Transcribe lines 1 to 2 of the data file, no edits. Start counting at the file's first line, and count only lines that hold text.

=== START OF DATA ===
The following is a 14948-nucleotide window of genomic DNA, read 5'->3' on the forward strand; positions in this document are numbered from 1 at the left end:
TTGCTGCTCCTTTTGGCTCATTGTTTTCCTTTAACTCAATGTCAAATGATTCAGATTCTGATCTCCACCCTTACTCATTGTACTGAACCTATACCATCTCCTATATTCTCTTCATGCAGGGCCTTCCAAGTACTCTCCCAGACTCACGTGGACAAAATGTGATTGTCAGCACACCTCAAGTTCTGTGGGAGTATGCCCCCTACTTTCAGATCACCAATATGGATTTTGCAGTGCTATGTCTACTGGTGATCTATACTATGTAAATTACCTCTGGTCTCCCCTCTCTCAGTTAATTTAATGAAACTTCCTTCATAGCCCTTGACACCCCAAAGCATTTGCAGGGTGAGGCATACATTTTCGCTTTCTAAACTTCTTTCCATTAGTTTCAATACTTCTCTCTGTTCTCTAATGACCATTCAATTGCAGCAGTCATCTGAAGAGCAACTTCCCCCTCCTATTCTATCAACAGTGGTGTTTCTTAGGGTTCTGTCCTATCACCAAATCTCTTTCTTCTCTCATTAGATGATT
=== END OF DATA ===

The following is a 14948-nucleotide window of genomic DNA, read 5'->3' on the forward strand; positions in this document are numbered from 1 at the left end:
TTGCTGCTCCTTTTGGCTCATTGTTTTCCTTTAACTCAATGTCAAATGATTCAGATTCTGATCTCCACCCTTACTCATTGTACTGAACCTATACCATCTCCTATATTCTCTTCATGCAGGGCCTTCCAAGTACTCTCCCAGACTCACGTGGACAAAATGTGATTGTCAGCACACCTCAAGTTCTGTGGGAGTATGCCCCCTACTTTCAGATCACCAATATGGATTTTGCAGTGCTATGTCTACTGGTGATCTATACTATGTAAATTACCTCTGGTCTCCCCTCTCTCAGTTAATTTAATGAAACTTCCTTCATAGCCCTTGACACCCCAAAGCATTTGCAGGGTGAGGCATACATTTTCGCTTTCTAAACTTCTTTCCATTAGTTTCAATACTTCTCTCTGTTCTCTAATGACCATTCAATTGCAGCAGTCATCTGAAGAGCAACTTCCCCCTCCTATTCTATCAACAGTGGTGTTTCTTAGGGTTCTGTCCTATCACCAAATCTCTTTCTTCTCTCATTAGATGATT